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Lifestyle | 2nd May 2019
 

A fresh start in Eskdale

 
 
 

In our final instalment on the life of Janet Armstrong, she recounts how she came to live in Eskdale once again and make her home here.

IN JULY 1952 Janet and Denis went home to Scotland for a holiday.
Her husband, Raymond was, unfortunately, ill again with TB and was recovering in a sanitorium in Taunton.
After they had been home for a couple of weeks, Janet received a letter from him to say he had no intention of joining her in Scotland and, furthermore, he didn’t want her to go back to Somerset.
Living with her mum and nephew in a small cottage in Claygate was hardly the ideal situation and Janet decided it was impossible to carry on living the way they were.
After her first visit to the sanitorium in Lochmaben where doctors advised her not to go back to work, Janet spoke to her own doctor who told her that, if she had to work, she should apply for a sitting-down job.
After her application to Waverley Mill, she was offered a job as a trainee darner for three hours a day. Financially, she wasn’t really any better off but she began to feel there was a future, after all.
When her working hours and, consequently, her wages increased, Janet and Denis moved into a small house in Walter Street and eventually rented a mill house in George Street.
Janet met and married a man from Galashiels, Bill Armstrong, and when she moved to Gala, she worked in an old folks’ home. When Bill retired, the couple made their home in Canonbie.
For many years Janet has suffered with macular degeneration, a problem with her eyes, which meant she was no longer able to paint, do embroidery or write but she spent some of her leisure time knitting scarves for the Christmas shoeboxes.
Janet lived in Greenbank until her eye condition meant she could no longer cope at home and she had to move into the Thomas Hope Hospital.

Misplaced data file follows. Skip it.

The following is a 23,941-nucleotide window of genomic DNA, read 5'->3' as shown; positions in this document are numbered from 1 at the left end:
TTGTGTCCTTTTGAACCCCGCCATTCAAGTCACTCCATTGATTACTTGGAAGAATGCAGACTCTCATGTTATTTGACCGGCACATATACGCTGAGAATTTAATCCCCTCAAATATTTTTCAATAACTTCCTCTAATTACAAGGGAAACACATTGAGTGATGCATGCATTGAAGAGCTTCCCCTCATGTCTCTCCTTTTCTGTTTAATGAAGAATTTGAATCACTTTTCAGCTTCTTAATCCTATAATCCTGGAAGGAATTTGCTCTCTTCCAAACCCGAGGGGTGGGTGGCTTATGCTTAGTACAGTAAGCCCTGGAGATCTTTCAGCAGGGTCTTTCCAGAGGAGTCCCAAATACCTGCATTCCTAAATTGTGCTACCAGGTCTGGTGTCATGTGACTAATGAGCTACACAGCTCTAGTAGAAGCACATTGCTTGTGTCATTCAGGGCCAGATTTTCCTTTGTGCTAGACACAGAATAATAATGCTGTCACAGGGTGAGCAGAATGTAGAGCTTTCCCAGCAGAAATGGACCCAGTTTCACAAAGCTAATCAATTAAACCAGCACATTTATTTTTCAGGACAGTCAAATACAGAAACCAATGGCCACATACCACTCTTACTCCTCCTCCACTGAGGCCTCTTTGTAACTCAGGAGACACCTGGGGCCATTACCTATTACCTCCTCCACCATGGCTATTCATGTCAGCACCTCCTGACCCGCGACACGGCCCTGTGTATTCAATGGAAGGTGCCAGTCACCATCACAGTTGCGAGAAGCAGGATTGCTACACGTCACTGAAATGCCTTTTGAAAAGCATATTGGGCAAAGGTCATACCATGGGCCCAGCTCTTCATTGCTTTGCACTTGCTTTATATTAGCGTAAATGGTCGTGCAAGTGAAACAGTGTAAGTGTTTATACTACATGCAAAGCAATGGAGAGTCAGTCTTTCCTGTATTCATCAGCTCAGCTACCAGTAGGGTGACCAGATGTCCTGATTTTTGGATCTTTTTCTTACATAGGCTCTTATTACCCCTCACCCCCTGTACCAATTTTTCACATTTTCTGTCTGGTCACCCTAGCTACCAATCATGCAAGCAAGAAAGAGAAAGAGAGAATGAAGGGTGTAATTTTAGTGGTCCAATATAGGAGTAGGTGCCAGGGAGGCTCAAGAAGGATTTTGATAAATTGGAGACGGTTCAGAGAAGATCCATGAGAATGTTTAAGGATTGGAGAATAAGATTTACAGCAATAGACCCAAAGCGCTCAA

Now, she is content and very happy being looked after by the staff of Notwen House, Kirkpatrick Fleming.
She celebrated her 96th birthday on April 20 with Denis, daughter-in-law, Ellen, and close friends.
A peaceful place

As I walk beside the river,
In our bonnie border land,
I look about and see the beauty,
That’s just lying all around.
The green fields,
And the gentle heather covered hills,
So peaceful here I can’t believe,
There’s wickedness and killing,
So very very near.
Here and there,
A clump of wild flower springs,
Up above my head somewhere,
A blackbird sings.
In the deep dark pool beside the tree,
A lonely salmon jumps,
Making rings around him,
As back to the depths he plumps.
From the thick green of the hedgerow,
A little rabbit peeps,
And when he is sure it is safe to go,
Across my path he leaps.
As on my way I go this lovely summer day,
Listening to the wind as it passes on its way,
How it sighs among the trees,
Just like laughter floating on the breeze.
Alas too soon the Winter days will come,
And cloud will hide the warmth,
Of our lovely summer sun.
Soon beneath the pure white snow,
This border beauty sleeps,
Until again the buds will show,
When spring her promise keeps.

 
 
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